- Associated Press - Saturday, August 30, 2014

DECATUR, Ill. (AP) - The low buzz of dental cleaning tools is a common sound at Lake Land Community College.

On the Mattoon campus, dental hygienist students try their trade on patients who want their teeth cleaned, polished and flossed at a low cost.

Students are required to follow a strict set of procedures, recording each step of the process. At four hours, the appointments take longer than traditional exams, but in some ways, it’s more thorough than a regular dental appointment.

“It’s a lot of paperwork, a lot of details, which is good,” said Jim Donnell, who was recruited as a patient by stepdaughter and student Felicia Kirkley. “Students learn through repetition.”

Donnell postponed a June appointment, knowing Kirkley needed to meet a patient quota for the summer semester.

As students became more practiced, the process becomes quicker.

“They don’t have to write down everything,” said Debbie Kirts-Thomason, the dental hygiene program director. “As they progress, they become more confident and efficient.”

The lab often serves low-income patients or those without dental insurance. Still, many others in the community come between their regular six-month cleanings to help the students.

“We are preparing the hygienists of the future and we would like to give them a variety of experiences,” Kirts-Thomason said.

The first mouth students ever work on in the 21-month program is a classroom typodont, a plastic anatomically correct model. Then they transition to family, friends and other patients for three semesters of clinical work. There, they learn chair-side manner.

“It’s different being in a human mouth,” said sophomore Anna Thacker.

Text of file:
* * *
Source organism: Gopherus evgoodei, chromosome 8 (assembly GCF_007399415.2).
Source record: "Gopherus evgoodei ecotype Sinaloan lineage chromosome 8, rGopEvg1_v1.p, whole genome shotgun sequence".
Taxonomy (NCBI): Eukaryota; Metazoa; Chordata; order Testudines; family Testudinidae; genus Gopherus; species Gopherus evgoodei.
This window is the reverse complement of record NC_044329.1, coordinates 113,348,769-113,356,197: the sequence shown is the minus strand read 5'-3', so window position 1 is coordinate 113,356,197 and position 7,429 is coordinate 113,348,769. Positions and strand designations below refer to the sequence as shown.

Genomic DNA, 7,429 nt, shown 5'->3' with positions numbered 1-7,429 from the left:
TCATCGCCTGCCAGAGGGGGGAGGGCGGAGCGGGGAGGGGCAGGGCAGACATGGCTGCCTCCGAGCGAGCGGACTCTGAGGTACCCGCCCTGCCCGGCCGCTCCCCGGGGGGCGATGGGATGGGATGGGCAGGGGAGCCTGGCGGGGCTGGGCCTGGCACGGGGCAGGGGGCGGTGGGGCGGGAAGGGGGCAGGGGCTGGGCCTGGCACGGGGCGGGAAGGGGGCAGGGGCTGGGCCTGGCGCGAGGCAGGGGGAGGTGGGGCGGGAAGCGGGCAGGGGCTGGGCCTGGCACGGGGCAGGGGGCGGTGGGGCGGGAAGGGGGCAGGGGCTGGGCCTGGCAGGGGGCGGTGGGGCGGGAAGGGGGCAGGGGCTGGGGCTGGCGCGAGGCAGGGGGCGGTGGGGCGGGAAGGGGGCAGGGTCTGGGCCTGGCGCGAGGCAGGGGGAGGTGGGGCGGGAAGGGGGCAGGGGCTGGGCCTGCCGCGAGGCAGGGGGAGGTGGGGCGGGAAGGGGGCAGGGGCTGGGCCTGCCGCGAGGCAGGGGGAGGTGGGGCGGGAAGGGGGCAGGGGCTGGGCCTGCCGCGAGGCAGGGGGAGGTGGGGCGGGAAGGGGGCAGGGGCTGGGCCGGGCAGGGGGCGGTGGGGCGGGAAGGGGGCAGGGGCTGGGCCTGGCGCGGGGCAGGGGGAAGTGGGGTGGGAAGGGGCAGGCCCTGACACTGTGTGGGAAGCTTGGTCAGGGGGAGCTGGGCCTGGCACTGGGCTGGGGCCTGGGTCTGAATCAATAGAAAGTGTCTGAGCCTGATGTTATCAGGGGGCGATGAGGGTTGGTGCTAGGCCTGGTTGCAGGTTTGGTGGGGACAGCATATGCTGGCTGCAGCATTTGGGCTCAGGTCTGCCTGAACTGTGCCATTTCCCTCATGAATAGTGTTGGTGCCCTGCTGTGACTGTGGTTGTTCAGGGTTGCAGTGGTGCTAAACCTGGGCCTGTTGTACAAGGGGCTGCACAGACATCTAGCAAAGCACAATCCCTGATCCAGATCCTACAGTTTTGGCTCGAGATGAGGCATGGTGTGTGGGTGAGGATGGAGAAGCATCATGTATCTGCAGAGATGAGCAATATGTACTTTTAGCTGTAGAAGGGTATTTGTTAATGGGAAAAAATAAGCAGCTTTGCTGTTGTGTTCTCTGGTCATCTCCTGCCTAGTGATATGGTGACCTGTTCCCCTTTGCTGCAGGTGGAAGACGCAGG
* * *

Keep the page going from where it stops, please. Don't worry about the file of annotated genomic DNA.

The on-campus lab mirrors a regular dentist office, complete with a waiting room. Inside, 15 dental hygienist students clean their units and prep tools and paperwork before the patients come in at noon.

Students record a detailed medical history first, taking their patient’s blood pressure and asking if they use tobacco products along with dozens of other questions off a checklist.

A lot of the process requires the students to share oral health tips, like Skylee Taylor did with her aunt Jennifer Lappe of Greenville.

“It makes me feel like I’m educating them,” Taylor said.

It’s a common misconception that oral health isn’t connected to the rest of the body. Periodontal - or gum tissue - disease along with the bacteria and inflammation can lead and impact other medical issues.

“A lot of people don’t realize healthy gum tissue doesn’t bleed, Thacker said.

Patients will have a dental exam, cleaning, X-rays and fluoride treatments.

Like professional dental hygienists, they can’t make diagnoses, but they’ll note suspicious areas and point patients to a dentist. The same dentists know to refer patients to the clinic if they’re looking for extra cleaning or can’t afford the cost of regular visits.

Students are supervised by certified license dental professionals through every step of the process.

Every spring, students pick a patient for their final and most important examination - the board test for their license to practice.

Students of all ages get a discount price of $10, otherwise it costs $15. The fee covers a cleaning, any needed X-rays and any appointments needed to finish care. Panoramic X-rays are available with a dentist’s referral.

The clinic is open Monday through Thursday with morning and evening hours as well.

The clinic will also provide free dental care for children age 5 and younger as part of its “Dentist By 1” program Sept. 13. The exams can satisfy the mandatory dental screening for kindergarten students.

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Source: (Decatur) Herald & Review, http://bit.ly/1pGY242

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Information from: Herald & Review, http://www.herald-review.com

Copyright © 2016 The Washington Times, LLC.

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